XXXVIII. The Development of Doctrinal Christianity
IN the four gospels we find the personality and teachings of Jesus but very little of the dogmas of the Christian church. It is in the epistles, a series of writings by the immediate followers of Jesus, that the broad lines of Christian belief are laid down.
Chief among the makers of Christian doctrine was St. Paul. He had never seen Jesus nor heard him preach. Paul's name was originally Saul, and he was conspicuous at first as an active persecutor of the little band of disciples after the crucifixion. Then he was suddenly converted to Christianity, and he changed his name to Paul. He was a man of great intellectual vigour and deeply and passionately interested in the religious movements of the time. He was well versed in Judaism and in the Mithraism and Alexandrian religion of the day. He carried over many of their ideas and terms of expression into Christianity. He did very little to enlarge or develop the original teaching of Jesus, the teaching of the Kingdom of Heaven. But he taught that Jesus was not only the promised Christ, the promised leader of the Jews, but also that his death was a sacrifice, like the deaths of the ancient sacrificial victims of the primordial civilizations, for the redemption of mankind.
When religions flourish side by side they tend to pick up each other's ceremonial and other outward peculiarities. Buddhism, for example, in China has now almost the same sort of temples and priests and uses as Taoism, which follows in the teachings of Lao Tse. Yet the original teachings of Buddhism and Taoism were almost flatly opposed. And it reflects no doubt or discredit upon the essentials of Christian teaching that it took over not merely such formal things as the shaven priest, the votive offering, the altars, candles, chanting and images of the Alexandrian and Mithraic faiths, but adopted even their devotional phrases and their theological Osiris, was a god who died to rise again and give men immortality. And presently the spreading Christian community was greatly torn by complicated theological disputes about the relationship of this God Jesus to God the Father of Mankind. The Arians taught that Jesus was divine, but distant from and inferior to the Father. The Sabellians taught that Jesus was merely an aspect of the Father, and that God was Jesus and Father at the same time just as a man may be a father and an artificer at the same time; and the Trinitarians taught a more subtle doctrine that God was both one and three, Father, Son and Holy Spirit. For a time it seemed that Arianism would prevail over its rivals, and then after disputes, violence and wars, the Trinitarian formula became the accepted formula of all Christendom. It may be found in its completest expression in the Athanasian Creed.
We offer no comment on these controversies here. They do not sway history as the personal teaching of Jesus sways history. The personal teaching of Jesus does seem to mark a new phase in the moral and spiritual life of our race. Its insistence upon the universal Fatherhood of God and the implicit brotherhood of all men, its insistence upon the sacredness of every human personality as a living temple of God, was to have the profoundest effect upon all the subsequent social and political life of mankind. With Christianity, with the spreading teachings of Jesus, a new respect appears in the world for man as man. It may be true, as hostile critics of Christianity have urged, that St. Paul preached obedience to slaves, but it is equally true that the whole spirit of the teachings of Jesus preserved in the gospels was against the subjugation of man by man. And still more distinctly was Christianity opposed to such outrages upon human dignity as the gladiatorial combats in the arena.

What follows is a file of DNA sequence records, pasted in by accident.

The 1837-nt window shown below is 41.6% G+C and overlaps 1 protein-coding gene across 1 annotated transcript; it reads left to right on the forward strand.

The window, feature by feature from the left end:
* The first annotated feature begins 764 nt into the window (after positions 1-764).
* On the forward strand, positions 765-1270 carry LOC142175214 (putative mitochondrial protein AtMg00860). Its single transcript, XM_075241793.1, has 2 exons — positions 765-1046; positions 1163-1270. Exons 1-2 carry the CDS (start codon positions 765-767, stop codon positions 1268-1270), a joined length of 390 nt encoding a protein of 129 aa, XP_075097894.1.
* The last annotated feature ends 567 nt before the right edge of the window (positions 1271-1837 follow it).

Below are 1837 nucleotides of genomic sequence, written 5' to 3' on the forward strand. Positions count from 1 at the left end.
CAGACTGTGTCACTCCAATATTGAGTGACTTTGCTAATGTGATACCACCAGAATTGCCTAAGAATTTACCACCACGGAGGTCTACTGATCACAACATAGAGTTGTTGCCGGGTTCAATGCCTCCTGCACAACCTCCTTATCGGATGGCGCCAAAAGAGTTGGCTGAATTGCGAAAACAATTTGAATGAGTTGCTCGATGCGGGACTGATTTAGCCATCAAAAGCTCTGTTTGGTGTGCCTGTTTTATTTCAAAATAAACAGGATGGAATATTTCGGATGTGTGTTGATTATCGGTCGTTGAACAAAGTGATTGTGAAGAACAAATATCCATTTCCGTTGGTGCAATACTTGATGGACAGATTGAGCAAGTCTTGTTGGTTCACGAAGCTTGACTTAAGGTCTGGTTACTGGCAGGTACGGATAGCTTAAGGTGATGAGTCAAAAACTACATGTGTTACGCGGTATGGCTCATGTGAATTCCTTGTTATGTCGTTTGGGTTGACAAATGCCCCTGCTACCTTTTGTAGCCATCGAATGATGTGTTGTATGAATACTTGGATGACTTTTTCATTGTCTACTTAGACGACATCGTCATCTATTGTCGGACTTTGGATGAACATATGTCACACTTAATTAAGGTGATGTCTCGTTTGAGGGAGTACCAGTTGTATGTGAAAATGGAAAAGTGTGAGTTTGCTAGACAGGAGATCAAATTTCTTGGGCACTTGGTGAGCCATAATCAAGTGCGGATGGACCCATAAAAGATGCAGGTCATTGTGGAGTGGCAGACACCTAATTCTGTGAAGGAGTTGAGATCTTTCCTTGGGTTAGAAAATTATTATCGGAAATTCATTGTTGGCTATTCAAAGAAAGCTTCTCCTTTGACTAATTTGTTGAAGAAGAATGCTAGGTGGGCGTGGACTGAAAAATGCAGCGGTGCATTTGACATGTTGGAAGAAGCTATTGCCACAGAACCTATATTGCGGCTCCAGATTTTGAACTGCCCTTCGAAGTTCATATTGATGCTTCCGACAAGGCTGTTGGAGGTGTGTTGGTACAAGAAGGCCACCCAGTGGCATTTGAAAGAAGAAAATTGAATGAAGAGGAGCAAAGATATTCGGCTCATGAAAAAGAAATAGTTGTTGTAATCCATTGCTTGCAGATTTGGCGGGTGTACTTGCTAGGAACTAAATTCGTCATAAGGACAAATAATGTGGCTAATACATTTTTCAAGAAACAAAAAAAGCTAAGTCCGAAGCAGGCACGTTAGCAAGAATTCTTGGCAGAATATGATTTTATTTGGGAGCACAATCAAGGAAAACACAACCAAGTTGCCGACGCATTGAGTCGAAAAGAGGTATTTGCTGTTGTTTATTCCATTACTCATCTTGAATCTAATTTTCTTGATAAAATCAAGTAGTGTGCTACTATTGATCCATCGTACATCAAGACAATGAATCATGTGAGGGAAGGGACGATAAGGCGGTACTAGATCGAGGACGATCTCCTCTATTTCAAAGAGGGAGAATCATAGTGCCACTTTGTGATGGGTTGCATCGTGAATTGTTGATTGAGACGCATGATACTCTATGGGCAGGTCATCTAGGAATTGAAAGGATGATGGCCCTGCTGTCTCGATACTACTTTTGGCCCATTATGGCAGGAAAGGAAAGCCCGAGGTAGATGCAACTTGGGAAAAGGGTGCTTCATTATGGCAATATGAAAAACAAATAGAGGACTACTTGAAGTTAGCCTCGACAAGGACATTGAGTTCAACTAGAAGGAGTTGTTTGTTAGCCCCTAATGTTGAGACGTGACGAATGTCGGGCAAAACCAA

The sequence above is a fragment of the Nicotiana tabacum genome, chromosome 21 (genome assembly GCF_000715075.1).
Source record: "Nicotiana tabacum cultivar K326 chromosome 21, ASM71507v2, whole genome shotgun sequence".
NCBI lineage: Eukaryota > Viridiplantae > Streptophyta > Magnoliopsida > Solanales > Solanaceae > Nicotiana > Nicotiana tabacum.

Throughout the first two centuries after Christ, the Christian religion spread throughout the Roman Empire, weaving together an ever-growing multitude of converts into a new community of ideas and will. The attitude of the emperors varied between hostility and toleration. There were attempts to suppress this new faith in both the second and third centuries; and finally in 303 and the following years a great persecution under the Emperor Diocletian. The considerable accumulations of Church property were seized, all bibles and religious writings were confiscated and destroyed, Christians were put out of the protection of the law and many executed. The destruction of the books is particularly notable. It shows how the power of the written word in holding together the new faith was appreciated by the authorities. These "book religions," Christianity and Judaism, were religions that educated. Their continued existence depended very largely on people being able to read and understand their doctrinal ideas. The older religions had made no such appeal to the personal intelligence. In the ages of barbaric confusion that were now at hand in western Europe it was the Christian church that was mainly instrumental in preserving the tradition of learning.
The persecution of Diocletian failed completely to suppress the growing Christian community. In many provinces it was ineffective because the bulk of the population and many of the officials were Christian. In 317 an edict of toleration was issued by the associated Emperor Galerius, and in 324 Constantine the Great, a friend and on his deathbed a baptized convert to Christianity, became sole ruler of the Roman world. He abandoned all divine pretensions and put Christian symbols on the shields and banners of his troops.